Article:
Saturday, 3/7 /15, from 9am-12pm
Marshall Community Center, upstairs conference room
1009 E McLoughlin Blvd, Vancouver Wa (kitty corner from Clark College)
Thursday, 3/12 /15, from 5pm-8pm
Marshall Community Center, upstairs conference room
1009 E McLoughlin Blvd, Vancouver Wa (kitty corner from Clark College)
Saturday, 3/21 /15, from 11am-2pm
Vancouver YMCA, conference room
11324 NE 51st Circle, Vancouver WA
...if these dates/times don't work for you, we have others. Check out the website for more class dates, times, and locations. PLEASE always check the web site www.freehomebuyerclasses.com for any changes regarding the classes!
Remember...with reservation...we will throw in lunch, or dinner! :-)
Good Sunday Morning!
The sun is shining, the birds are singing, daffodils are blooming, crocuses are blooming, and wait...what month is it again???? I think we will head to the zoo today to soak in some of this glorious weather! Hopefully you have something planned just as fun...and outside!
Just like everything else blooming everywhere, so is the housing market. As more and more of folks are getting their income tax refunds, they use those refunds for down payments, closing costs, and more. This is why March/April is really the start of the selling season. This is also the reason why you will see more bank owned homes & investor owned homes on the market. It is also why you will see more multiple offer situations. Because this is happening, I wanted to go over it real quick this week so that you have a handle on what these all are. As always, your questions, and comments are always welcome!
Bank Owned Homes...
These are foreclosed homes. The banks have put a price on these for sale. Usually bank owned homes are listed for less than market value because A) the bank wants to sell them quick, B) They are 'as-is'..what you see is what you are getting, & C) the lower price encourages multiple offers which means that the homes usually sell for more than listing price. Bank owned homes can be a great way to go...Fannie Mae & Freddie Mac are really good about coming through and cleaning the home up prior to sale. The other banks??? Not so much. Banks typically can not negotiate price, what is listed is usually what they want. If the home sits on the market for long enough, the bank will drop the price, but it is something that they initiate. When writing up an offer for a bank owned home, I usually tell my buyers to talk over what their 'highest & best' offer may be in case of multiple offers, and to either text or email that to me. IF I receive the "we have multiple offers on this property, please have your clients submit their highest and best offer to us for consideration" email then we are prepared. If I can't get a hold of you until after work, we will most likely lose the home. Often times the banks agent will tell me how many offers are on the table, but they can't disclose what those offers are. We will be shooting in the dark, and sometimes you win, and sometimes you don't. However, by asking some open ended questions, I can sometimes decipher how close we are to other offers. :-) If the appraisal comes in lower than purchase price on a bank owned home, the bank will take that into consideration...this is a plus with bank owned homes since if that happens with a seller owned/occupied home...sometimes they can't or won't. The majority of banks will not look at offers until the home has been on the market for 3 days. This gives them the increased possibility of having multiple offers. The paperwork being signed takes additional time because it has to be sent to the banks representative for their signatures. Getting the documents fully signed around can take about a week.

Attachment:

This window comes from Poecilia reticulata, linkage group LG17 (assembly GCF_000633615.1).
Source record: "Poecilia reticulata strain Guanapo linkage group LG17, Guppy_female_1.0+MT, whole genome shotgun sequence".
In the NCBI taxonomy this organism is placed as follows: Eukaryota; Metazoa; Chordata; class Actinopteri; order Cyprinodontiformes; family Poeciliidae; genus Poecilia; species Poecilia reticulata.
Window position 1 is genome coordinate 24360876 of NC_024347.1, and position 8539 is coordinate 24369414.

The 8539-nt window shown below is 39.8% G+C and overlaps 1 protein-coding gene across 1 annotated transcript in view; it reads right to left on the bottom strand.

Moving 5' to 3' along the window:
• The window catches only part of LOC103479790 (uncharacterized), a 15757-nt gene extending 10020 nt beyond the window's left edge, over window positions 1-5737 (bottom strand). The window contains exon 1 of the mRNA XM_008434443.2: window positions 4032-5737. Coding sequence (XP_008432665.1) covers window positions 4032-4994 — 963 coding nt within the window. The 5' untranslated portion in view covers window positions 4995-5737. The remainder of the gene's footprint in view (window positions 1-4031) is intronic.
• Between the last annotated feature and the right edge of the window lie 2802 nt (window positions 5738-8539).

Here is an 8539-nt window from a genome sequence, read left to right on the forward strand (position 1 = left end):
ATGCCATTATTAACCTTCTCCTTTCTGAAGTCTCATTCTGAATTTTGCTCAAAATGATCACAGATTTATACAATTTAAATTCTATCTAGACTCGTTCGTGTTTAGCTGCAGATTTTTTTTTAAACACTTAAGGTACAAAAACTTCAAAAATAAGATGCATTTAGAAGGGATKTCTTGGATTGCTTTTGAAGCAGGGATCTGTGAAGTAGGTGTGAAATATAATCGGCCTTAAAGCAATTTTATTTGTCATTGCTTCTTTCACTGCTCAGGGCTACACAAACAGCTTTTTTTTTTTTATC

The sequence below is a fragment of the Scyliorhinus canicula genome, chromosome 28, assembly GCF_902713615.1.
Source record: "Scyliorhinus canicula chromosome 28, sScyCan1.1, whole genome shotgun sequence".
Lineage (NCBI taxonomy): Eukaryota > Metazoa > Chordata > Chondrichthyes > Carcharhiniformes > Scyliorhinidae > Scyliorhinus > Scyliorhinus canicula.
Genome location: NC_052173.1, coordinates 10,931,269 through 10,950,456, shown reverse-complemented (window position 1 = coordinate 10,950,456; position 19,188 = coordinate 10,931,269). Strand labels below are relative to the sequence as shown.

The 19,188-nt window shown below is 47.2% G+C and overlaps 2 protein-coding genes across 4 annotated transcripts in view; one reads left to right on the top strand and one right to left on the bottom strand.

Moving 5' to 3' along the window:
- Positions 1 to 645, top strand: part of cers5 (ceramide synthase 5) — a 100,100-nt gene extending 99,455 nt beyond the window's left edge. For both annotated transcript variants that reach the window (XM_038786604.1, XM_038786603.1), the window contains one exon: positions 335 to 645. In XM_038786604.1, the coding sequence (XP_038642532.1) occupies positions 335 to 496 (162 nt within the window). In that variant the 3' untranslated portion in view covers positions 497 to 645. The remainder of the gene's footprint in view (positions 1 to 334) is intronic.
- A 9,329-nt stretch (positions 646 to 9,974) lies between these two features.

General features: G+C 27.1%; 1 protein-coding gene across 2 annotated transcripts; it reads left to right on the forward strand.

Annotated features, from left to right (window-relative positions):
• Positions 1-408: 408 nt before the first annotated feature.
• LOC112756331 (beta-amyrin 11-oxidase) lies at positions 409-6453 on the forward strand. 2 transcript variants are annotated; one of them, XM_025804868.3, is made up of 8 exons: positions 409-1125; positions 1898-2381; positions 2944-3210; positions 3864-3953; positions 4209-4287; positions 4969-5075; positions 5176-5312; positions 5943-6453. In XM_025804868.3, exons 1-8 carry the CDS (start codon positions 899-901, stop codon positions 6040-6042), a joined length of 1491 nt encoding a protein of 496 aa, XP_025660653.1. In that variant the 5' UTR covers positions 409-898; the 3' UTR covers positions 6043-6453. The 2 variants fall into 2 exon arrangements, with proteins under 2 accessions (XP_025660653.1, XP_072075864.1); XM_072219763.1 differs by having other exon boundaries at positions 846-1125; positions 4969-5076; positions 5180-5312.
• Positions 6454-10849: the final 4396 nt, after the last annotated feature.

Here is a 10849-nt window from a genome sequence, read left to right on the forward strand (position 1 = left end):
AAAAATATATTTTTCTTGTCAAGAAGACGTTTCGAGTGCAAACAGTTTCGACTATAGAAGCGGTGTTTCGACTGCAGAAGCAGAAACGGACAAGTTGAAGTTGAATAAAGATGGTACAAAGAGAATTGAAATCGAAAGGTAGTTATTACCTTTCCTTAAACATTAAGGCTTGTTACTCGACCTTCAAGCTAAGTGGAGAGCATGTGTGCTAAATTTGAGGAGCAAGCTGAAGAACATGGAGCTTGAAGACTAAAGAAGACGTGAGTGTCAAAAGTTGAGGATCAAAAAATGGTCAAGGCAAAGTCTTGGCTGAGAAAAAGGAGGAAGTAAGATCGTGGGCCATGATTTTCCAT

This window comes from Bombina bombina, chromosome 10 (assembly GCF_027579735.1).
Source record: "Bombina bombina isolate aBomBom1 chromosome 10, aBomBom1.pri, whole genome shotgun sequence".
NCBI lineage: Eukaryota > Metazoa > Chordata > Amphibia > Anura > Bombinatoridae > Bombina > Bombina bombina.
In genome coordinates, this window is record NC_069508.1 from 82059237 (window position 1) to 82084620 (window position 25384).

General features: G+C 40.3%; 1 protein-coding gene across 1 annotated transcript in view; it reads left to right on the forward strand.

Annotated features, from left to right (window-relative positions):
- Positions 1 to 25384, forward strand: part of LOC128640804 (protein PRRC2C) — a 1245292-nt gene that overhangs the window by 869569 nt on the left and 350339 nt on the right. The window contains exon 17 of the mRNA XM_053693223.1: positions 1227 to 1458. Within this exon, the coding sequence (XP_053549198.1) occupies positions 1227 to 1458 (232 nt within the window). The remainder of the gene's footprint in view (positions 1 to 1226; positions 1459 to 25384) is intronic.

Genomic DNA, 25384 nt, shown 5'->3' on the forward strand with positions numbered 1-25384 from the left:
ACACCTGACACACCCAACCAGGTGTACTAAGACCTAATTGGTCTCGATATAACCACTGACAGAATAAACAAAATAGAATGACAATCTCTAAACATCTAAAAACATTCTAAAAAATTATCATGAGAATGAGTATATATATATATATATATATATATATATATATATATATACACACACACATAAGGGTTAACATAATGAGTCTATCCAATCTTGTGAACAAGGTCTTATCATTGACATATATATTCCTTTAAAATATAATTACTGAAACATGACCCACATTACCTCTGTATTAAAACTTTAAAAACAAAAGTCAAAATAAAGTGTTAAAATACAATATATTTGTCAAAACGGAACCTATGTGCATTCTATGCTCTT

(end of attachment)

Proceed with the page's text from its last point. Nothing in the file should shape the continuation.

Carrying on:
**SCAM ALERT** is that there are NO special lists for bank owned homes! All the bank owned homes available for sale are on the RMLS.COM website. That 'special list' that some agents advertise is a list of homes coming up for auction. Auctions are great and done every Friday morning at the courthouse...there are some stipulations... CASH only! There is no financing. NO contingencies like inspection, or again financing. You are purchasing the home in the current condition, whether lived in or not, and any past due property taxes/liens now become your responsibility. You know who buys homes at the auction? Investors...